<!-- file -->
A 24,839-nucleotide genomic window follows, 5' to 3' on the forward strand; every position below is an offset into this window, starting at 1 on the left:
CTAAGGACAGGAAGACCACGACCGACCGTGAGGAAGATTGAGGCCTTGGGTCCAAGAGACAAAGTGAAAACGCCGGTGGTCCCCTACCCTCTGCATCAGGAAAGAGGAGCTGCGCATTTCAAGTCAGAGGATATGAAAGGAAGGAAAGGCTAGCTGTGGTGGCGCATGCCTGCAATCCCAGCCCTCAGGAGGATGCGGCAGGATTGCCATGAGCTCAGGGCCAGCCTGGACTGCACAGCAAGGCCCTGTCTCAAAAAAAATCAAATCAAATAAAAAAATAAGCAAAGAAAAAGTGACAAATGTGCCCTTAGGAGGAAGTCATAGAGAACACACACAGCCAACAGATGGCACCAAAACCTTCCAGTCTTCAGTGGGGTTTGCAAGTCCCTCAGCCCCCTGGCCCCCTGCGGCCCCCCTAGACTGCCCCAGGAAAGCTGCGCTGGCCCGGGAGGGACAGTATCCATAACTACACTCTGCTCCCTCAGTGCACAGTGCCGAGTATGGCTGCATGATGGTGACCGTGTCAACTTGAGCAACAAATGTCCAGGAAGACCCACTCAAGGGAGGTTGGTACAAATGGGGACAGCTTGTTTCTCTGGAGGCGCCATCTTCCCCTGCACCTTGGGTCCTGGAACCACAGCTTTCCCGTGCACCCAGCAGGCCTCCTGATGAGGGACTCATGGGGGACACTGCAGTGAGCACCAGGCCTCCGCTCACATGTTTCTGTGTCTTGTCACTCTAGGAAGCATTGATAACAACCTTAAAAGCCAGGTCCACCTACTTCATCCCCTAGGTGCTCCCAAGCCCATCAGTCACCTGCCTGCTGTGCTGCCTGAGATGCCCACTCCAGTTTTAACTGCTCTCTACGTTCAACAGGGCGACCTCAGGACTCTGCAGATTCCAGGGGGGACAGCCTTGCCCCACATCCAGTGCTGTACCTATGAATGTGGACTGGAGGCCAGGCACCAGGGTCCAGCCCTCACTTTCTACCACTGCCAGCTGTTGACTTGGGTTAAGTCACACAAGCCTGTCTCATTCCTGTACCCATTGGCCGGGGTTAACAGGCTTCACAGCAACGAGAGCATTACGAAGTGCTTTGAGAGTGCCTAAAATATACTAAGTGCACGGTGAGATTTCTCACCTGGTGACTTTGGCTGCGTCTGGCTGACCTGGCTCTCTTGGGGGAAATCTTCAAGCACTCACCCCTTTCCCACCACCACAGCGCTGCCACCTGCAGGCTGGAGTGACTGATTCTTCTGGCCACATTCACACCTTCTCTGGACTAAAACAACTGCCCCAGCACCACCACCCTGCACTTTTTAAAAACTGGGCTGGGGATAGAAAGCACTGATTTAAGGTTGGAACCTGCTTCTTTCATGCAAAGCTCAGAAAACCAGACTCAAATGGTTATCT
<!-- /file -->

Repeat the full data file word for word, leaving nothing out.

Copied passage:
A 24,839-nucleotide genomic window follows, 5' to 3' on the forward strand; every position below is an offset into this window, starting at 1 on the left:
CTAAGGACAGGAAGACCACGACCGACCGTGAGGAAGATTGAGGCCTTGGGTCCAAGAGACAAAGTGAAAACGCCGGTGGTCCCCTACCCTCTGCATCAGGAAAGAGGAGCTGCGCATTTCAAGTCAGAGGATATGAAAGGAAGGAAAGGCTAGCTGTGGTGGCGCATGCCTGCAATCCCAGCCCTCAGGAGGATGCGGCAGGATTGCCATGAGCTCAGGGCCAGCCTGGACTGCACAGCAAGGCCCTGTCTCAAAAAAAATCAAATCAAATAAAAAAATAAGCAAAGAAAAAGTGACAAATGTGCCCTTAGGAGGAAGTCATAGAGAACACACACAGCCAACAGATGGCACCAAAACCTTCCAGTCTTCAGTGGGGTTTGCAAGTCCCTCAGCCCCCTGGCCCCCTGCGGCCCCCCTAGACTGCCCCAGGAAAGCTGCGCTGGCCCGGGAGGGACAGTATCCATAACTACACTCTGCTCCCTCAGTGCACAGTGCCGAGTATGGCTGCATGATGGTGACCGTGTCAACTTGAGCAACAAATGTCCAGGAAGACCCACTCAAGGGAGGTTGGTACAAATGGGGACAGCTTGTTTCTCTGGAGGCGCCATCTTCCCCTGCACCTTGGGTCCTGGAACCACAGCTTTCCCGTGCACCCAGCAGGCCTCCTGATGAGGGACTCATGGGGGACACTGCAGTGAGCACCAGGCCTCCGCTCACATGTTTCTGTGTCTTGTCACTCTAGGAAGCATTGATAACAACCTTAAAAGCCAGGTCCACCTACTTCATCCCCTAGGTGCTCCCAAGCCCATCAGTCACCTGCCTGCTGTGCTGCCTGAGATGCCCACTCCAGTTTTAACTGCTCTCTACGTTCAACAGGGCGACCTCAGGACTCTGCAGATTCCAGGGGGGACAGCCTTGCCCCACATCCAGTGCTGTACCTATGAATGTGGACTGGAGGCCAGGCACCAGGGTCCAGCCCTCACTTTCTACCACTGCCAGCTGTTGACTTGGGTTAAGTCACACAAGCCTGTCTCATTCCTGTACCCATTGGCCGGGGTTAACAGGCTTCACAGCAACGAGAGCATTACGAAGTGCTTTGAGAGTGCCTAAAATATACTAAGTGCACGGTGAGATTTCTCACCTGGTGACTTTGGCTGCGTCTGGCTGACCTGGCTCTCTTGGGGGAAATCTTCAAGCACTCACCCCTTTCCCACCACCACAGCGCTGCCACCTGCAGGCTGGAGTGACTGATTCTTCTGGCCACATTCACACCTTCTCTGGACTAAAACAACTGCCCCAGCACCACCACCCTGCACTTTTTAAAAACTGGGCTGGGGATAGAAAGCACTGATTTAAGGTTGGAACCTGCTTCTTTCATGCAAAGCTCAGAAAACCAGACTCAAATGGTTATCT